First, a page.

In the context of the International Meeting “Prehistoric enclosures and funerary practices”, the ditched enclosure of Santa Vitória was visited by three dozens of participants. Being aware of the visit, the Delegação Regional de Cultura of Alentejo and the Campo Maior municipality developed efforts to have the site presentable: it was cleaned and the informative placards renewed. A good example of a joined effort of private and public initiatives to display, at an international level, this important ditched enclosure.
It is, though, a pity that, after all this time and in face of the new approaches and critiques, the discourse expressed by the informative placards stays the same. Santa Vitória did not have an internal bank. There is no evidence of it. Not inside the ditches, that have structured deposits of fauna, pottery and stone structures, and not anywhere else. Also the pits of two meters diameter by two metres deep, full of deposits with fauna and archaeological material, hardly can continue to be assumed as huts. This discourse was elaborated almost 30 years ago. Santa Vitória was the first ditched enclosures to be detected and excavated in Portugal, in the context of the “battle” between diffusion and indigenous approaches to walled enclosures. Born in a research context isolated from the European phenomena of ditched enclosures (in its variety) Santa Vitória had to be a fortified settlement.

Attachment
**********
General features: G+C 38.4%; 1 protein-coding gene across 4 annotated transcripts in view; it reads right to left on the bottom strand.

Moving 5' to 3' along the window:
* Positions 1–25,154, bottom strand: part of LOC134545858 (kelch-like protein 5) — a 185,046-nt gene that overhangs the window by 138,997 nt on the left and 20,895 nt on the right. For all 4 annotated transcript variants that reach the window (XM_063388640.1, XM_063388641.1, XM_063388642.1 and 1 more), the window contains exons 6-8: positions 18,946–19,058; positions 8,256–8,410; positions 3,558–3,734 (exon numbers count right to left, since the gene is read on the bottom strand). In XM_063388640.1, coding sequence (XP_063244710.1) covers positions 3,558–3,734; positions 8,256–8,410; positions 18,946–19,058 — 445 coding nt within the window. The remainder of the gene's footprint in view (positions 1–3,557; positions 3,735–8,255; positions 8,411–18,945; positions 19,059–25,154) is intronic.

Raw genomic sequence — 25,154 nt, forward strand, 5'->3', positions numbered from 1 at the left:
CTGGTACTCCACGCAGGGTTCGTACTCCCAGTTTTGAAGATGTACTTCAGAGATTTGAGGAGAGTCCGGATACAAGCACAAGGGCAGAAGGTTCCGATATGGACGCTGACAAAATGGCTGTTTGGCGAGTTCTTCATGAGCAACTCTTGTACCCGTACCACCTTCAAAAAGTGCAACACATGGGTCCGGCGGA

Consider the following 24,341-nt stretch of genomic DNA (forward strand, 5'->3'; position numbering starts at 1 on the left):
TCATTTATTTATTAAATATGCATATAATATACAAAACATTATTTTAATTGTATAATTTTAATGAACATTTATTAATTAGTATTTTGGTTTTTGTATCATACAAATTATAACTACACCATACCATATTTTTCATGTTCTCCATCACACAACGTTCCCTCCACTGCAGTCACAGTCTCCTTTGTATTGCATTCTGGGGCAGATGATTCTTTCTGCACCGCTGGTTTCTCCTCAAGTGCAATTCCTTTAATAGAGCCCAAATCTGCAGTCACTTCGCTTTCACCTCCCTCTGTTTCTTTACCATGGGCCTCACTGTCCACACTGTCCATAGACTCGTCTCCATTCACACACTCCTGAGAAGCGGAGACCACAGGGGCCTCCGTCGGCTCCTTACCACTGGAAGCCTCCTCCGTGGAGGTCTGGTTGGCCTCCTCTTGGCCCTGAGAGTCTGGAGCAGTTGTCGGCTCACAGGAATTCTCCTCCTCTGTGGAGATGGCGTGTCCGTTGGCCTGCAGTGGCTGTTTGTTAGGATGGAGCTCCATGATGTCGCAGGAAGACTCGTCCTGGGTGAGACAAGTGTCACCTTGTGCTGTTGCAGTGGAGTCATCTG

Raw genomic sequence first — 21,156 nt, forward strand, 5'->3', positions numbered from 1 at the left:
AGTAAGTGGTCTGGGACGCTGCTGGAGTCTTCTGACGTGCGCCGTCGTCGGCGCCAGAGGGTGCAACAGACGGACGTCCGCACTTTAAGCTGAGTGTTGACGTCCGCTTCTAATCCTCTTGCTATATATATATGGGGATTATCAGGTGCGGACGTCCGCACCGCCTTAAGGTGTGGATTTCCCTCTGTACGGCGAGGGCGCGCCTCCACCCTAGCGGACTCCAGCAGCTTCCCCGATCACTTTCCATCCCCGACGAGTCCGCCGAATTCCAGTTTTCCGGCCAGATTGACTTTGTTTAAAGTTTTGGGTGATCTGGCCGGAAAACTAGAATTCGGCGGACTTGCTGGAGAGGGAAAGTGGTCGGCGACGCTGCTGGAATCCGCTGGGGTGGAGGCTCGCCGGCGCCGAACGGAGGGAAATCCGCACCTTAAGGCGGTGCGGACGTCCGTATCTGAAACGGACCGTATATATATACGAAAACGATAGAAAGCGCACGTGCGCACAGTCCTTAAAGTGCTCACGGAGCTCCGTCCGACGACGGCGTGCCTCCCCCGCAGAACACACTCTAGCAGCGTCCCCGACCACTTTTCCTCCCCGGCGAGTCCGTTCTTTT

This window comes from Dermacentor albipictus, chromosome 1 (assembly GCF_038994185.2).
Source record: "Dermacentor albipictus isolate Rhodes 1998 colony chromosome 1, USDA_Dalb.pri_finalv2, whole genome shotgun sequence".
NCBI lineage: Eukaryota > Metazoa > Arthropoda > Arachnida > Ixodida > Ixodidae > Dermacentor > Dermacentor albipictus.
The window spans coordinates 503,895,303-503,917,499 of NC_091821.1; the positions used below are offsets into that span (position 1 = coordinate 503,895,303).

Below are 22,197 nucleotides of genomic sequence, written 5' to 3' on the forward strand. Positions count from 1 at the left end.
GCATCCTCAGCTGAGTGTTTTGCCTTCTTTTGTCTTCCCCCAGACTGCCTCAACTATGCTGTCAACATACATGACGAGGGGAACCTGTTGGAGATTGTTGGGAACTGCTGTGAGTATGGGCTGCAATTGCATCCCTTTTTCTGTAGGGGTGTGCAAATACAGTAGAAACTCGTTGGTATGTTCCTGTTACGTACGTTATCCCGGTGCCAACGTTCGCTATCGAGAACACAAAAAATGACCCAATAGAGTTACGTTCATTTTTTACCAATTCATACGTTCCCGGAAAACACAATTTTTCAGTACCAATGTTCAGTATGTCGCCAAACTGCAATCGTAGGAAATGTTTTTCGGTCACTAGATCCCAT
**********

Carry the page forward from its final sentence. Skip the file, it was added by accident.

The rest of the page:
But today, in face of new theoretical approaches and new empirical evidence, that interpretation no longer stands. And the image of twenty persons from different proveniences inside the inner enclosure is absolutely suggestive of the social role of this small enclosure.
Information should be renewed in the placards, not just the material support of it. And the data that resulted from the excavations, already aged of thirty years, should be published, so interpretations could be argued. Finally, excavations should come back. Archaeological excavations I mean, because the rain waters are excavating bit by bit the unprotected parts of the internal ditched that were not excavated during the eighties of the last century. And not just to save what is being destroyed by nature, but also to provide empirical data obtained with different questions in mind (which imply different methods and new analysis).
I believe that Santa Vitória could yet be an important site in the Portuguese Recent Prehistory of enclosures, overcoming the status of irrelevance that results from its abandonment by research.